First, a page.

Making Software Pay Attention

When we use a piece of technology – whether a web browser, a portable music player, or a cable box – really anything that deals with content delivery and manipulation – we provide an invaluable amount of raw data about our behaviors, interests and habits. Almost all these devices today simply operate as workers – never doing more than what’s asked of them: play that song, display that article, record that movie. Once the task is completed, these devices (for the most part) completely forget what was asked of them and simply wait for the next task request.

A relatively unimpressive exception to this rule is the common display of “Recent…whatever.” Office applications remember the last few files you loaded for easier retrieval. Many mobile phones have a “Recent Activity” list of some sort (missed calls, outgoing calls, etc.). But beyond these basic conventions, there isn’t much else. And that’s too bad. I think there’s enormous value in paying attention to and remembering information on a couple of levels:

Morphing Interfaces. Imagine an interface that paid close attention to how you worked, the assets you cared about, or even more impressively the patterns and habits of your usage. Over time, the interface would change in some subtle ways to better accomodate the way you work. The Microsoft Office applications have been doing this for awhile. Certain menu items hide away if they’re rarely used. The down side of this approach is that people are accustomed to things staying in the same place. There’s an appeal to the predictability of a rigid, yet carefully thought-out interface. I don’t think I want my car’s controls changing slightly anytime soon. That said, I still think there’s more to explore here.

Learn. Connect. Share. The Internet and the progression towards cheaper and easier connectivity among and between computers and devices opens up all sorts of possibilities. Rather than your audio player being this isolated island of knowledge about your habits, it can go ahead and broadcast out to others (either by Wifi in real-time or when you sync up your player). Imagine Nielsen ratings based upon portable audio player usage. Or the ability to stumble on someone else’s playlist in the same coffee shop because their musical interests somewhat overlap yours. This kind of thinking is already happening. An awesome evolution of RSS is the ability for software to track what we pay attention to and fold that into a larger repository. Hell, it’s impressive enough if my feed reader could do this for me alone (an upcoming version of FeedDemon is slated to have this feature).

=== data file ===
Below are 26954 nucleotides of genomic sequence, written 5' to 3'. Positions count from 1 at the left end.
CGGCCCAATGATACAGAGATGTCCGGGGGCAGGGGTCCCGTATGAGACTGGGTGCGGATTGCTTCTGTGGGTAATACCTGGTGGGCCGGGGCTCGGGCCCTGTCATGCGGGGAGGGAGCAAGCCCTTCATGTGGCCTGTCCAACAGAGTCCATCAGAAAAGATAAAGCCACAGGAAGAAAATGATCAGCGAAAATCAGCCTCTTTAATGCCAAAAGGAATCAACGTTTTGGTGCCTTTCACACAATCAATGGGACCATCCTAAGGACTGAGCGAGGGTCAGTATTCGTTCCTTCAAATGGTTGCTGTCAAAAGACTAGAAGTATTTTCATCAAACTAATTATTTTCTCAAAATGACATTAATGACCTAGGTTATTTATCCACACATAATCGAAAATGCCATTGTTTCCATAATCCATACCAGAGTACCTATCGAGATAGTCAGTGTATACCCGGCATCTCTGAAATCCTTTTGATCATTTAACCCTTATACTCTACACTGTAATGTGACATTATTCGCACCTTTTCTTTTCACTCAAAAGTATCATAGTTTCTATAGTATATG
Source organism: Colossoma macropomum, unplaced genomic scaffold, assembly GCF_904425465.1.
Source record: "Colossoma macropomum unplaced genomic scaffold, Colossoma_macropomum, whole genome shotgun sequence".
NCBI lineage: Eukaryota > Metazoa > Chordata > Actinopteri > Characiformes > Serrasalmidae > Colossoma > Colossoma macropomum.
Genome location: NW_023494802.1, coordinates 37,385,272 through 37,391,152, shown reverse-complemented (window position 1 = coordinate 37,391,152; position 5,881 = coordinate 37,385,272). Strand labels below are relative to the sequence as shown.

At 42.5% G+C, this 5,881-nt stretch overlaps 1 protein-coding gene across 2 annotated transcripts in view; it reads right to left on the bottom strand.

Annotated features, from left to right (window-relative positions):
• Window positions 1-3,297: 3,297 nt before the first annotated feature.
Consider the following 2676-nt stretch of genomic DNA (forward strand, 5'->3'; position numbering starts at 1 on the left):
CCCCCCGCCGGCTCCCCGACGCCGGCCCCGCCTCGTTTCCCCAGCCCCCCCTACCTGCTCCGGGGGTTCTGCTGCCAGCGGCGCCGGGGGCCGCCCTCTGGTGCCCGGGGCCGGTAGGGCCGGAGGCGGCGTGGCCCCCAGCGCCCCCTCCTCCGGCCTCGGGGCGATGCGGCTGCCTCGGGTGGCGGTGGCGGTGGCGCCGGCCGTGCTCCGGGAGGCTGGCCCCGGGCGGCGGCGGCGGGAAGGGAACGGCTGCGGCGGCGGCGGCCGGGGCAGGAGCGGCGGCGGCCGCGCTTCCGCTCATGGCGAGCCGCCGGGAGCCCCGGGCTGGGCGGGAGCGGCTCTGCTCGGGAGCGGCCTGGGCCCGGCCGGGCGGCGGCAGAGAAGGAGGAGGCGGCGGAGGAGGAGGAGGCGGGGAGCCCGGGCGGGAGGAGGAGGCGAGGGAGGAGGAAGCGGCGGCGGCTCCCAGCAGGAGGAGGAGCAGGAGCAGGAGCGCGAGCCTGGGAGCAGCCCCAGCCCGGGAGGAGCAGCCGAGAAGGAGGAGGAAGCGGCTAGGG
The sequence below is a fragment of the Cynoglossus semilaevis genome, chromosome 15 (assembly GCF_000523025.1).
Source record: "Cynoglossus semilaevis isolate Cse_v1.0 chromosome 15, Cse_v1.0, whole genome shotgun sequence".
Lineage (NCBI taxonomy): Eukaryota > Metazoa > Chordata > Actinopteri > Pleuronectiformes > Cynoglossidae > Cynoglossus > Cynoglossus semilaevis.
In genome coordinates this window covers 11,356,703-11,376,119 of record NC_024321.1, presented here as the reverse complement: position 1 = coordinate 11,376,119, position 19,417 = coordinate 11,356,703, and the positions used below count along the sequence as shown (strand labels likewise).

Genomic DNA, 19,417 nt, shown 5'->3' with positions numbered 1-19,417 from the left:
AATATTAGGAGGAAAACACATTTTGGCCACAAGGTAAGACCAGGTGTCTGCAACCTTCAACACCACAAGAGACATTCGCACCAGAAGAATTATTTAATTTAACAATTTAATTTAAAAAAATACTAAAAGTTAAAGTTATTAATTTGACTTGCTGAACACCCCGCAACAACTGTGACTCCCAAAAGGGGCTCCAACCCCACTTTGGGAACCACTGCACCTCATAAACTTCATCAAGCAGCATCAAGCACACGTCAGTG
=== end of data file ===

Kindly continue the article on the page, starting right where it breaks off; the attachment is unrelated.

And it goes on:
It’s exciting stuff, but one step at a time I suppose. Let’s first get software to start paying attention – close attention – to what we consume and how we work. Once software starts paying attention, all sorts of cool things are possbile.

5 Comments Making Software Pay Attention

  1. Jay

    Check out http://www.root.net. They are trying to build this central repository of user’s online behavior.
    Probably best folks in a position to do this is Google. You know they’ve already been collecting data for years with the Google Toolbar. Now with Search History – they are personalizing results based on your history. So it’s happening.

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  2. marc nothrop

    I couldn’t agree with you more, although as you note with MS Office, it’s vital that this ‘interaction morphing’ be careful not to undermine other important aspects of the UI, and it’s conventions — for me, chasing Office menus was always a constant annoyance, and undermined the experience.
    You can think of a number of obvious enhancements that could apply across mail, web and news readers — a good news reader should actively help me manage both the mountain of articles, but it should help me to manage new subscriptions, as I discover new people or projects to track, and help me cull out the ones that I’ve stopped actively following.

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  3. Matthew

    Maybe you should work for Apple? The been on that for years.
    My iPod (I named her Nannie, like Nannie the Nano) practically knows what my favorite Elliott Smith song is. I could, with my eyes closed, press the center button 3 times and those soft guitar arpeggios start fading in . . .
    Much better than that piece of crap “Creative” you sold me. I am glad the Polish mob stole it!

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